QBE Chair Belinda Hutchinson’s ‘Lean In’ advice to women
Readers talk back
Must reads site wide
If you pick up a local edition of Sheryl Sandberg's Lean In, you'll hear from QBE Insurance chairman Belinda Hutchinson who shares her own ideas on what women can do to get ahead in the workplace.
Penning the foreword for Sandberg's Australian release, Hutchinson says that she was invited to consider writing the message and that she "dropped everything" to do so.
She writes that all aspects of the book resonate with her own experiences and that she knows plenty of women who've faced the often subtle obstacles to getting ahead in the workplace that Sandberg outlines.
Hutchinson cites the World Economic Forum's Gender Gap Report which ranked Australia number one in terms of educational attainment, but 45 for workforce participation, as showing gender diversity is still a serious issue facing corporate Australia. "The 'fair go' that we like to think is in Australians' DNA often does not apply to women at work," she writes.
While her parents always supported her, Hutchinson writes that her own business career may not have progressed as much as it did if she'd listened to her father when he questioned why she wanted to go to university when she could travel and get married instead. "The driving force throughout my career was to prove myself to my dad – to show him that it was not just my brothers who should, and could, aim high."
And she may not have reached such career heights if she never learnt to speak up – for the promotions, salaries and bonuses that she deserved. It's the skill of personal negotiation that Hutchinson admits she didn't always have, and a skill she believes women may just learn a little more about from reading Sandberg's book. Hutchinson cites her own example of asking for nothing in a salary review because she thought her boss would simply recognise her contribution and offer it.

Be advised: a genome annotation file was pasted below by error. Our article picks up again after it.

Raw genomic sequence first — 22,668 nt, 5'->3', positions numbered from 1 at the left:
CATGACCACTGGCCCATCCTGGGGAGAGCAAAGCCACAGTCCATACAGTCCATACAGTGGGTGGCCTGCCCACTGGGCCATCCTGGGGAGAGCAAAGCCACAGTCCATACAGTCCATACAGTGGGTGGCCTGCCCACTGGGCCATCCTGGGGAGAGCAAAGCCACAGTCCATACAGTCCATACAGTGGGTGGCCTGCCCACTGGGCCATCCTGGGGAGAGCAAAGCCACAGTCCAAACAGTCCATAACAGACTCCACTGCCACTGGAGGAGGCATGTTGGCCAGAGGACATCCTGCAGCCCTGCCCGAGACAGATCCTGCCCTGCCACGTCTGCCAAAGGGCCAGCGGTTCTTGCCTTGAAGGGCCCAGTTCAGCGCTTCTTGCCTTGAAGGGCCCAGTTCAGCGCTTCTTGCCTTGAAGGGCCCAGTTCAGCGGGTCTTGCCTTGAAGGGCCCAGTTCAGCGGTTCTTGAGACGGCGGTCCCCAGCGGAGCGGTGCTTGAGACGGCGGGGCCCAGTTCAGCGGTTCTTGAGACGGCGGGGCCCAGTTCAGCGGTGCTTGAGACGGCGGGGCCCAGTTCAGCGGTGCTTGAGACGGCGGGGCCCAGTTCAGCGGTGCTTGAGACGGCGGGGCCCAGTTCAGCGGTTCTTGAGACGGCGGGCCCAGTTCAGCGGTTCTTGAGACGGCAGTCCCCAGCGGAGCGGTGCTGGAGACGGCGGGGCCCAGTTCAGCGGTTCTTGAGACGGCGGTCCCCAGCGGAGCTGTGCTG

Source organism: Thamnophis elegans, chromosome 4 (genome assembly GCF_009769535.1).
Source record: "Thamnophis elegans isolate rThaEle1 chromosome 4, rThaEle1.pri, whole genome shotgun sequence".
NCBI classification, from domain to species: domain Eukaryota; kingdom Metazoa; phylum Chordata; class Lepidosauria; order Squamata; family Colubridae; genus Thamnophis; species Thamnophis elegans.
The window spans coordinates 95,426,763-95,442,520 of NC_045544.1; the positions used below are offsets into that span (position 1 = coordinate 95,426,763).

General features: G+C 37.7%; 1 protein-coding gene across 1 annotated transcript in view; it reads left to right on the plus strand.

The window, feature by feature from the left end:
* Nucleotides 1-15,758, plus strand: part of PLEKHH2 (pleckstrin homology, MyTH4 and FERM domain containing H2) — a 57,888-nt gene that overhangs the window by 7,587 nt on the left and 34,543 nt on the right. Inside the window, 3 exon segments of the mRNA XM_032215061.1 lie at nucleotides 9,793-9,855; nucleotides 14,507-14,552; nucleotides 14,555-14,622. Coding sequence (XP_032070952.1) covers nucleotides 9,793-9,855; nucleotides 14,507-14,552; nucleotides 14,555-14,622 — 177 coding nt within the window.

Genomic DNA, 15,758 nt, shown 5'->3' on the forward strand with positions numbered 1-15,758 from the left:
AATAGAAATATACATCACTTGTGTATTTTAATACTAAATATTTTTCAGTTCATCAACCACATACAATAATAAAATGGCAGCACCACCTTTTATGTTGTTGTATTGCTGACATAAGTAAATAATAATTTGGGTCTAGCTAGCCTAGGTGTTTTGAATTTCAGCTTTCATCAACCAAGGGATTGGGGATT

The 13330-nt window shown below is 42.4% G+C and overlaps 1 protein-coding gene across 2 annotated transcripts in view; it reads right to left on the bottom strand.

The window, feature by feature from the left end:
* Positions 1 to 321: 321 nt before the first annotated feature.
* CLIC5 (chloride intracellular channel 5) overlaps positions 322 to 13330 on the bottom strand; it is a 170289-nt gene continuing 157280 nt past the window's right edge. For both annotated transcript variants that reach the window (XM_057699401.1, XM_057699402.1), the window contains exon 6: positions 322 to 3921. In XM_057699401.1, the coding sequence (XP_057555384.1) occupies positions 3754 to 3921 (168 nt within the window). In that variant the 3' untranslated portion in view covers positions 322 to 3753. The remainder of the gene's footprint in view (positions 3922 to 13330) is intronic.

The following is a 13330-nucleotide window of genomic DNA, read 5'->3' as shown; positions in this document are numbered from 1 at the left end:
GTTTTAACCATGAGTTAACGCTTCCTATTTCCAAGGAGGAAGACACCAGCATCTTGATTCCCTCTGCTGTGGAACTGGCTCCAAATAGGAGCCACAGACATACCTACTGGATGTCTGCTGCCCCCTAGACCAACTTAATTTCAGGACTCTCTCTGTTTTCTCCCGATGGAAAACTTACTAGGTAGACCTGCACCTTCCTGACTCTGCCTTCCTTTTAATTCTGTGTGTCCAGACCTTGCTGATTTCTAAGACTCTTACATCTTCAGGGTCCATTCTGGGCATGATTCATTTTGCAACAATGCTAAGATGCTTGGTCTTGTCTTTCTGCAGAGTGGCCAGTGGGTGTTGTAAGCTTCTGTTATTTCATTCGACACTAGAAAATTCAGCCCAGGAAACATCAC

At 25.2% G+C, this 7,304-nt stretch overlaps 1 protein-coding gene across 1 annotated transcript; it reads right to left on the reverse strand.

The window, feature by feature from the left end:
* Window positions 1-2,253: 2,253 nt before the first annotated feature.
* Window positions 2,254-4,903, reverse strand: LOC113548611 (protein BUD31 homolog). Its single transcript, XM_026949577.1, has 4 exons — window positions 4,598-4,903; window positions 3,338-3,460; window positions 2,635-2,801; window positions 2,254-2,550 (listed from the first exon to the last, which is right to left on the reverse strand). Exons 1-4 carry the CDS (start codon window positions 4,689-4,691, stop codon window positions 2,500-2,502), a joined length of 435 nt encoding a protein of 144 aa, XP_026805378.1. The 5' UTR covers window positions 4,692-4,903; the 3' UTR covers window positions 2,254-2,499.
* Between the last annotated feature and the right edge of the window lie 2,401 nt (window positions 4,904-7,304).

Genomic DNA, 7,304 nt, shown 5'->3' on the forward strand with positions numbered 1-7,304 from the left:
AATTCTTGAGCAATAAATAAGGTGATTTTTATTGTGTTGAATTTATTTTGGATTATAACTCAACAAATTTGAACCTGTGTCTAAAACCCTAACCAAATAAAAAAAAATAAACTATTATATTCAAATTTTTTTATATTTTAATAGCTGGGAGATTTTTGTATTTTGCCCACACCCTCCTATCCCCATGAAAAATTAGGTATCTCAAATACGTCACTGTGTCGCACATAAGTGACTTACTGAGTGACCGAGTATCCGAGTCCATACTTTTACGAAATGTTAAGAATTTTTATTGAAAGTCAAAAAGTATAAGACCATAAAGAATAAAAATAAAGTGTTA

Hutchinson also uses the foreword to urge women to speak up about any feelings of guilt associated with being a working mum, and the "myths of doing it all". "This is a hard one. Regrettably, you just have to learn to live with it and, eventually, you will live through it," she writes, noting that her own children gave her grief when she was "missing in action". She says with so many women entering the workforce we need to better address cultural and societal issues around how we're raising children.
Meanwhile, women need to speak up about the realities of juggling work and life. "Senior women might seem serene and unruffled in media interviews and at general meetings, but believe me we are all like ducks, paddling furiously beneath the surface," she writes. She recommends working with sponsors who can help you with promotions (not necessarily mentors), and to speak to bosses about how you can better navigate the conflicting pulls of work and home.
She writes that powerful men who can influence culture in business and society can make one of the most important contributions to gender diversity. "Imagine if men's voices were added to women's and gender equity became the norm."
As for her father, Hutchinson says she received plenty of satisfaction in her thirties taking his calls when he'd ask her opinion on business and economic issues. "I would smile from ear to ear," she writes. "I only wish he had lived to see me lean in to take the chairman's seat at QBE. He would have loved that."
Sheryl Sandberg's Lean In is published in Australia next week.
While discussion and debate is welcome, we do not tolerate name calling, personal attacks or other forms of abuse, and reserve the right to delete any comment we don't deem appropriate.comments powered by Disqus